Gap is asking shoppers to help de-escalate abuse on retail staff, after a rise in acts of aggression against store workers of color during the pandemic
Gapsaid it has seen an increase in acts of aggression against its store workers of color.
- It will join retailers on a campaign encouraging customers to help de-escalate abusive incidents.
- Aggression against store workers became a complex issue over the course of the pandemic.
Gap says it is seeing a rise in acts of aggression against store workers of color and it is calling on shoppers to step up.
The retailer has teamed up with a group of competitors - including H&M, American Eagle, and Ralph Lauren - on a campaign to encourage customers to show support for store workers that face abuse. The campaign also calls on customers to help de-escalate these situations through various methods of distraction, such as pretending to know the worker that is being harassed.
Customers will be invited to sign a pledge to support workers in participating stores and receive more information about how to help. The campaign, which will appear online and on in-store signage, is spearheaded by nonprofits Open to All and Hollaback.
Chris Nelson, senior vice president of asset protection at Gap Inc., told the Associated Press that the chain had seen a rise in aggression against store workers of color during the pandemic.
"We spent a lot of time with COVID-19 responses, but there was another global pandemic - systemic racism," Nelson said. "It is not OK. That is not part of our values."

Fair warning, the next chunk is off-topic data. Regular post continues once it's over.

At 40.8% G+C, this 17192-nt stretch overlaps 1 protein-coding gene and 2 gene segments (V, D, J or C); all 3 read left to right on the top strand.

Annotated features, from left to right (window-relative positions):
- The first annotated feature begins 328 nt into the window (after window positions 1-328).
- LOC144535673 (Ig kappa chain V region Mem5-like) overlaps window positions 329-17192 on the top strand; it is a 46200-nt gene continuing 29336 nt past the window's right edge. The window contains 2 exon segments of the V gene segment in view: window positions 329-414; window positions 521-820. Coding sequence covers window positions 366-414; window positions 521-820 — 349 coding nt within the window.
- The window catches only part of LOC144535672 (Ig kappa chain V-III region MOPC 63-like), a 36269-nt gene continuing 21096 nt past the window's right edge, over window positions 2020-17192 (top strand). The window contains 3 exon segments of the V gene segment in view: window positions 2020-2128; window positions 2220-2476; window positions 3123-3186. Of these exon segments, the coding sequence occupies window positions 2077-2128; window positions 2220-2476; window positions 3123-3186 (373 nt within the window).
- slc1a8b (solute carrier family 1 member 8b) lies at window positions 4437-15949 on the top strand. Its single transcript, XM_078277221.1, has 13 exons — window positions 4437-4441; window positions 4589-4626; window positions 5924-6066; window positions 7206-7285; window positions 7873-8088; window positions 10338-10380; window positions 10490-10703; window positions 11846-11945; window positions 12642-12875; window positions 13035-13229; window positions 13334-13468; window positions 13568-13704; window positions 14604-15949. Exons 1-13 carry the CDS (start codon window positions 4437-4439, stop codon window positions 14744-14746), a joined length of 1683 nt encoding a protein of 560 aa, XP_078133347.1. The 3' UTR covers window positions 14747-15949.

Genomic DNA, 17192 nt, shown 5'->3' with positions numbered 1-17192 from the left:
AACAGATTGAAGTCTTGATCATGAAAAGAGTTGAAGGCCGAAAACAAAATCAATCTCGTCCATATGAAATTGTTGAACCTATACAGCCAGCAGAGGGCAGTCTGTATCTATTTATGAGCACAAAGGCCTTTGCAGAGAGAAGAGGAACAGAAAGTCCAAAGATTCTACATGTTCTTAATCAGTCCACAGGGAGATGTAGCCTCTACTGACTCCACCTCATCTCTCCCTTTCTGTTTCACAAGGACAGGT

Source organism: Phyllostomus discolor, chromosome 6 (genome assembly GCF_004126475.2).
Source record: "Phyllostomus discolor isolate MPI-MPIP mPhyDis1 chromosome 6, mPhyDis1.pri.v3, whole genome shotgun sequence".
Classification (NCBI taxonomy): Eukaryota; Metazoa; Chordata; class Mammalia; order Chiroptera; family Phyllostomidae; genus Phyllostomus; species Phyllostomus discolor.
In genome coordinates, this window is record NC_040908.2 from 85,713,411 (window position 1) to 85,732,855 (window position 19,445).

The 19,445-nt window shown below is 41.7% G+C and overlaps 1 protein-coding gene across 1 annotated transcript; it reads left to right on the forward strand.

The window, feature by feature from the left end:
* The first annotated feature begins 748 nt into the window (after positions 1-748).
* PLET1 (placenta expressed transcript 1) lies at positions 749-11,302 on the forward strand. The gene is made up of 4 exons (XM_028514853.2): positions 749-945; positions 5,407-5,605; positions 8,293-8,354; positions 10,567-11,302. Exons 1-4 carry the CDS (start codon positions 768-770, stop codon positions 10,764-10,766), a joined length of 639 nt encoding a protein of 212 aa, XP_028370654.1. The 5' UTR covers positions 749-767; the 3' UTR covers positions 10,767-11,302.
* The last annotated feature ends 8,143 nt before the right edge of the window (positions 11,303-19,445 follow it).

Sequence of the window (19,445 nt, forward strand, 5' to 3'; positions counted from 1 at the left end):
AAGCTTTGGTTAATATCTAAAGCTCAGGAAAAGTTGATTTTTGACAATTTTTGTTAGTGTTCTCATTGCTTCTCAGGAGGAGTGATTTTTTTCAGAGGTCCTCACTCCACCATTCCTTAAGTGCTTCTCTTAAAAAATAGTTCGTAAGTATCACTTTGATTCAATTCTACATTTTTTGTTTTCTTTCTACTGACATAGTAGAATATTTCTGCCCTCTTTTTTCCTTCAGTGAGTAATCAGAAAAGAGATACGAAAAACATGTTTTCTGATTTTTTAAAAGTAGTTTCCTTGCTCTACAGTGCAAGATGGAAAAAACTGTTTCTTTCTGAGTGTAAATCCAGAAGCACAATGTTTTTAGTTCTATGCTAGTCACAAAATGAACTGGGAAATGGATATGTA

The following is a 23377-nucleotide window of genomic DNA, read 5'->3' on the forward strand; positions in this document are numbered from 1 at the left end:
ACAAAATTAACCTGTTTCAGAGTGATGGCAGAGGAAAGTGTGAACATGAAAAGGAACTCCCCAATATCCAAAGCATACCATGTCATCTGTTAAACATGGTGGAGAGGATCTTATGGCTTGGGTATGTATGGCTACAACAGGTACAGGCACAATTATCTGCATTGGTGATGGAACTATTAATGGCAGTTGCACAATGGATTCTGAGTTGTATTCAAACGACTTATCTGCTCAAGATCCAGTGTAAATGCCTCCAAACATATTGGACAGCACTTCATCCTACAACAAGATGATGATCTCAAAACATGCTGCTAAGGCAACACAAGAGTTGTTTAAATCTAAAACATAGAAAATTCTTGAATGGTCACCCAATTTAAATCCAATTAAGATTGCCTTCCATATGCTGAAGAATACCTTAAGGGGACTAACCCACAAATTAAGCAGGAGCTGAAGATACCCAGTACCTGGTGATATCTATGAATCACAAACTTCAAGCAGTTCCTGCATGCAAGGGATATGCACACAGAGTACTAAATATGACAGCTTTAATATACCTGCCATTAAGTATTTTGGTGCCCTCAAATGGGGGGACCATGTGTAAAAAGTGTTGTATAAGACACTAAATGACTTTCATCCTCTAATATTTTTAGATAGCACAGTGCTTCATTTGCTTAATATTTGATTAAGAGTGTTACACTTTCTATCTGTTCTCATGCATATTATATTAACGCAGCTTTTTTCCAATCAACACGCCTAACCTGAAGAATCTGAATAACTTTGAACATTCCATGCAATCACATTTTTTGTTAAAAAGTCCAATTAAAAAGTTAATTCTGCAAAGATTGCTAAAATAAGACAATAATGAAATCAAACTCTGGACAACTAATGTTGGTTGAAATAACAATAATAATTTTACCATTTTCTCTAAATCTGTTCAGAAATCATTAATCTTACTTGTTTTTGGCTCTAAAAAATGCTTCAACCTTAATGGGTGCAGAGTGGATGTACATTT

There has been a rise in acts of aggression against store workers and security guards who have been required to enforce safety measures, such as social distancing and mask-wearing in stores during the pandemic. Workers are often required to make sure new rules are being enforced despite receiving little or no guidance from management on how to handle a volatile person.
According to a statement from Open to All announcing the new campaign, hostility toward workers of color, along with women and LGBT workers, has been especially prevalent during this time.
"Given the rise in hate
Some commentators have predicted that the Centers for Disease Control and Prevention's recent relaxing of rules around wearing masks is likely to make the situation worse for store workers this summer.
Larry Barton, a professor of crisis management and public safety at the University of Central Florida, said that conflicts are inevitable because of this.
Workers and business owners are "expected to be referee, pseudo police, and mask enforcer," Barton wrote in a recent email to Insider.
It puts both businesses and workers in a "horrible situation," he said, especially as the former is grappling with labor shortages and trying to attract new workers that have been put off by demanding customers and low pay.
If you have a story to share please contact this reporter via encrypted messaging app Signal at +1 (646) 768-4716 using a non-work phone, by email to email@example.com, or Twitter DM at @MarySHanbury.
- COP28 set to kick off from Nov 30 — UAE hopeful for deal on renewable energy tripling, doubling energy efficiency
- Family Man Manoj Bajpayee bats for movie heroes who like ‘the common man’
- Gandhar Oil IPO allotment – How to check allotment, GMP, listing date and more
- White collar roles more at threat from AI
- Market cap of BSE-listed firms hits record high of Rs 331 lakh crore; just shy of entering $4-trillion club